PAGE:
Skip to content
Select Your Location
View available investments and insights in your market
Europe and the Middle East
Asia Pacific

High Income Bond Fund

The content you are trying to access is not available for the global audience. It is available in United States.
Mutual Fund > Fixed Income > High Income Bond Fund

High Income Bond Fund

Fundamental research and a sound, repeatable process seeks to provide attractive current income and minimize downside risks

  • Diversified portfolio of below investment grade corporate debt seeking to mitigate downside risk with upside participation
  • Seeks to add value by avoiding credit deterioration, industry and quality rotation and relative value analysis
  • Lead portfolio managers average 28 years of experience and are supported by one of the largest dedicated research teams in the industry
  • Comprehensive credit analysis driven by proprietary “Credit Best Practices” with risk management overlay and ESG framework


Daily Pricing as of --
% Change

Product Characteristics

As of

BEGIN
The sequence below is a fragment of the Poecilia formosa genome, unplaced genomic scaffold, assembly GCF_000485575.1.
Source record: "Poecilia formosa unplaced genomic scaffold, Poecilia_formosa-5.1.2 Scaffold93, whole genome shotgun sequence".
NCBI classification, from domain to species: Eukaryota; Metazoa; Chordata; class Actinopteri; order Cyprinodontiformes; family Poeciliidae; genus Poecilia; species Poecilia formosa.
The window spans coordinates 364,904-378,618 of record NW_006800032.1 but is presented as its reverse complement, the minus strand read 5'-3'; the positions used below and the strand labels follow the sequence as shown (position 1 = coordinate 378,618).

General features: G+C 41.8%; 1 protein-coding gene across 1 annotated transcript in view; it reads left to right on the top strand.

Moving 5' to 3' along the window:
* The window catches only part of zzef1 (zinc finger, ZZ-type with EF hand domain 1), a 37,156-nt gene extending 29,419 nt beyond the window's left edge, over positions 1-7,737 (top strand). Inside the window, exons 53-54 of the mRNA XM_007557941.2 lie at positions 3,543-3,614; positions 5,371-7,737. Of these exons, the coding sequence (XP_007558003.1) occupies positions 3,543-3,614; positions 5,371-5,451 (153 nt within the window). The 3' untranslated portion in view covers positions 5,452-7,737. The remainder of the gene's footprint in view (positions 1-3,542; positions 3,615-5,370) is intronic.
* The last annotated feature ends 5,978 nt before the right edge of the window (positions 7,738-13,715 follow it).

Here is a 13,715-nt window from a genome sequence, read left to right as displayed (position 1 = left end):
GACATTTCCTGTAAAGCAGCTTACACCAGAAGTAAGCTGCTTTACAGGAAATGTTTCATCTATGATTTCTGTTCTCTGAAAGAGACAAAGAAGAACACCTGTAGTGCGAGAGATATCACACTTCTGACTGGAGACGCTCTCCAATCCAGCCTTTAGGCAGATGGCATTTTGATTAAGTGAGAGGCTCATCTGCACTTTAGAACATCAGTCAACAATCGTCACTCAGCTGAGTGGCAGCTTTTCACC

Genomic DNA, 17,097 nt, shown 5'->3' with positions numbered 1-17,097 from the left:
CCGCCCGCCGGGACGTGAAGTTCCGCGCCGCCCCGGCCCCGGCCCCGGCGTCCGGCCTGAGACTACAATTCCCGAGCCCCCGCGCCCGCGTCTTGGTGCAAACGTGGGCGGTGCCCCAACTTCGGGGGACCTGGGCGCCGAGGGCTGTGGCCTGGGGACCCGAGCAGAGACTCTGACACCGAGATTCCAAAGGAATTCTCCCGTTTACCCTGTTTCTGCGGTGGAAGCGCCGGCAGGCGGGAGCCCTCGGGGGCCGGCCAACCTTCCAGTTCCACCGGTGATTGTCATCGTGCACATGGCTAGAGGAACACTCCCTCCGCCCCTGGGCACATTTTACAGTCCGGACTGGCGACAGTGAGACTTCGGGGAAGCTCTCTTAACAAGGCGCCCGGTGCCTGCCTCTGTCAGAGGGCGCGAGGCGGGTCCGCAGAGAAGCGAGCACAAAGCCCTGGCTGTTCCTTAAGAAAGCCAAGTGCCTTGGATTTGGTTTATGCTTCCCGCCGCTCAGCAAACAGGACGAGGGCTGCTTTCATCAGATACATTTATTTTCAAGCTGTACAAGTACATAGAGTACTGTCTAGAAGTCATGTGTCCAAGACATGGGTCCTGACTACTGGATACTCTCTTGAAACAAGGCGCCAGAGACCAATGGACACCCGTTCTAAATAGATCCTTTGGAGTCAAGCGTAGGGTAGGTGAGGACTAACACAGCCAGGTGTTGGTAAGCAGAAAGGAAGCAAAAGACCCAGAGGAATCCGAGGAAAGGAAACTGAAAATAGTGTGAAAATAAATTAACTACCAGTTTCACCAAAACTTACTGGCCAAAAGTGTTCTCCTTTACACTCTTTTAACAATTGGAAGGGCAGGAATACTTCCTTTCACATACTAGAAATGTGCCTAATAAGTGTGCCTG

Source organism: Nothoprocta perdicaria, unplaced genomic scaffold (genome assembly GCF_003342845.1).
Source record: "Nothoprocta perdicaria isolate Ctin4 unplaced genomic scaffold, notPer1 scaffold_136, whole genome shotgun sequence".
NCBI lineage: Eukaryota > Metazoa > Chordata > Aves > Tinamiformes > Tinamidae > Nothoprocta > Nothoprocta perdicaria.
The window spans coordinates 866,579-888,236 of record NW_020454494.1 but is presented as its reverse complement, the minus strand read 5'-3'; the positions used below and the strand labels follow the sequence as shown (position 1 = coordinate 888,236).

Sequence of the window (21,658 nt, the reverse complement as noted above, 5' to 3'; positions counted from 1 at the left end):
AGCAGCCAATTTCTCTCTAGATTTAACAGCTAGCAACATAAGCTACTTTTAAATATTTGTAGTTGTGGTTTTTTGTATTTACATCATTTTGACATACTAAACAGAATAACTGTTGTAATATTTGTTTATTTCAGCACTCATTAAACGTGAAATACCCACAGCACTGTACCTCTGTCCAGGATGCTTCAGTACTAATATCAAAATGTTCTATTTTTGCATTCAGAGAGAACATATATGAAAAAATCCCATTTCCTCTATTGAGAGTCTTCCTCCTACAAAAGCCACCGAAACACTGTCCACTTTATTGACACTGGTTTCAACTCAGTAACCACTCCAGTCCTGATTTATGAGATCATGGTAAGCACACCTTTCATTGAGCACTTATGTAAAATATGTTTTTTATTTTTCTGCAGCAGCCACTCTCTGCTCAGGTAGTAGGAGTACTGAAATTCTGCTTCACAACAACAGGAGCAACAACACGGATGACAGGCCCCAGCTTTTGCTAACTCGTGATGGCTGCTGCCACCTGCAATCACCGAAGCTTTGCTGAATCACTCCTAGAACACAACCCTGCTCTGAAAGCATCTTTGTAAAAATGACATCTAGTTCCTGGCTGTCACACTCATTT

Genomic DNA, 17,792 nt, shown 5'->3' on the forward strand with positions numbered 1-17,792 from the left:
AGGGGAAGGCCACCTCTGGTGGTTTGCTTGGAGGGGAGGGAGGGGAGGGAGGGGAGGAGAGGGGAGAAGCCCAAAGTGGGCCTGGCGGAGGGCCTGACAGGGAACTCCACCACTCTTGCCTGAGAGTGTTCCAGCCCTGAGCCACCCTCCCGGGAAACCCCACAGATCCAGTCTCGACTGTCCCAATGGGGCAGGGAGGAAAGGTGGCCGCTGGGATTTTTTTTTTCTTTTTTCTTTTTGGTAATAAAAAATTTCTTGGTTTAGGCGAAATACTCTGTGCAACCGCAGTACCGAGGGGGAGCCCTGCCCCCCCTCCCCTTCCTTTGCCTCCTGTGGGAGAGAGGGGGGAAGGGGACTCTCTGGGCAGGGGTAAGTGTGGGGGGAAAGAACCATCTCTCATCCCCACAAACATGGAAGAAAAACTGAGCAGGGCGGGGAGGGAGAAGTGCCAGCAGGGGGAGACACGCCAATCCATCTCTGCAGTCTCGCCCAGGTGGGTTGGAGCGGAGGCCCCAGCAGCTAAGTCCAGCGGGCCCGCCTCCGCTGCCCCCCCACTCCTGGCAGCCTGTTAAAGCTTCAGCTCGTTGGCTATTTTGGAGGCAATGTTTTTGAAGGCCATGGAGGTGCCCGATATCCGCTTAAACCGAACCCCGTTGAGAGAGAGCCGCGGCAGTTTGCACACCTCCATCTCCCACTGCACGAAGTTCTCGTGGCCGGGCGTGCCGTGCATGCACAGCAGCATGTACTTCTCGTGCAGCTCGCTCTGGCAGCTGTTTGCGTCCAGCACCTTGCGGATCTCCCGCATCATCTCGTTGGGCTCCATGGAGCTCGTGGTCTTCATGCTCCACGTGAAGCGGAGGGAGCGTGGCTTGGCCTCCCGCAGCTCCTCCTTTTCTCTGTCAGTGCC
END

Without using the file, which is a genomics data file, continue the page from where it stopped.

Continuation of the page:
The Fund’s Investment Manager (the “Manager”) currently caps certain expenses. Absent such arrangement, which is subject to change, the total returns would have been less. For Class C, Institutional Class, Investor Class , Class R3, and Class R6, gross expense ratio represents, and for Class A, net expense ratio represents the total annual operating expenses that shareholders pay (after the effect of fee waivers and/or expense reimbursement). The Manager contractually caps certain expenses of the Fund (excluding interest, taxes, brokerage commissions, acquired fund fees and expenses, dividend and interest expenses relating to short sales, and extraordinary expenses, if any; consequently, total (net) expenses may exceed the contractual cap) through 10/31/2023 for Institutional Class at 0.75%, 1.12% for Class A, 1.87% for Class C, 1.00% for Investor Class, 1.37% for Class R3 and 0.65% for Class R6 (each as a % of average net assets). As of the Fund’s most recent prospectus, the Manager was not required to waive or reimburse any expenses pursuant to this arrangement for Class C, Institutional Class, Investor Class, Class R3, and Class R6. Absent such arrangements, which cannot be changed without Board approval, the returns may have been lower. Information as of the most recent prospectus dated February 28, 2020, as amended.